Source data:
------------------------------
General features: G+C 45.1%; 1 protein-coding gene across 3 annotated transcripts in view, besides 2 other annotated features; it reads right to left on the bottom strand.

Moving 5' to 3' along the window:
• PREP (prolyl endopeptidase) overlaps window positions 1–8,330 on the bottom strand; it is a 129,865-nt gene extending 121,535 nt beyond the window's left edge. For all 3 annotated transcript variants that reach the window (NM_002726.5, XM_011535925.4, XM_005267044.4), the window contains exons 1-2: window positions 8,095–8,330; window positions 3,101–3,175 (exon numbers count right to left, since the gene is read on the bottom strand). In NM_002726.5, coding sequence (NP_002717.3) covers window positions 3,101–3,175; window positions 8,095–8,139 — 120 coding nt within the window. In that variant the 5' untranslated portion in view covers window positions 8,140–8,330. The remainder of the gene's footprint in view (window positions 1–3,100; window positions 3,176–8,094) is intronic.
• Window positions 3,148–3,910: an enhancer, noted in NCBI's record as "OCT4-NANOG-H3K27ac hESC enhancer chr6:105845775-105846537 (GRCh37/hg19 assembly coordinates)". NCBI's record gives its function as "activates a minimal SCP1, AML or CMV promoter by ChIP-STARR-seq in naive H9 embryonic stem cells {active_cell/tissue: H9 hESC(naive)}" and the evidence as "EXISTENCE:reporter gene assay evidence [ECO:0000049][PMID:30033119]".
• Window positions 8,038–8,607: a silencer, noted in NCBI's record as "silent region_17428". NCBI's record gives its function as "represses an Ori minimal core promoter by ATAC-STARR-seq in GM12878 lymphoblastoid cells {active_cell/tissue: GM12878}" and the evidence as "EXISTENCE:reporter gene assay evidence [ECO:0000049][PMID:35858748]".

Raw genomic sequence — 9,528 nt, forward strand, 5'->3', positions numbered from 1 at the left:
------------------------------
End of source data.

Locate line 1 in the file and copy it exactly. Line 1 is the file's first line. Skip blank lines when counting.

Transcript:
General features: G+C 45.1%; 1 protein-coding gene across 3 annotated transcripts in view, besides 2 other annotated features; it reads right to left on the bottom strand.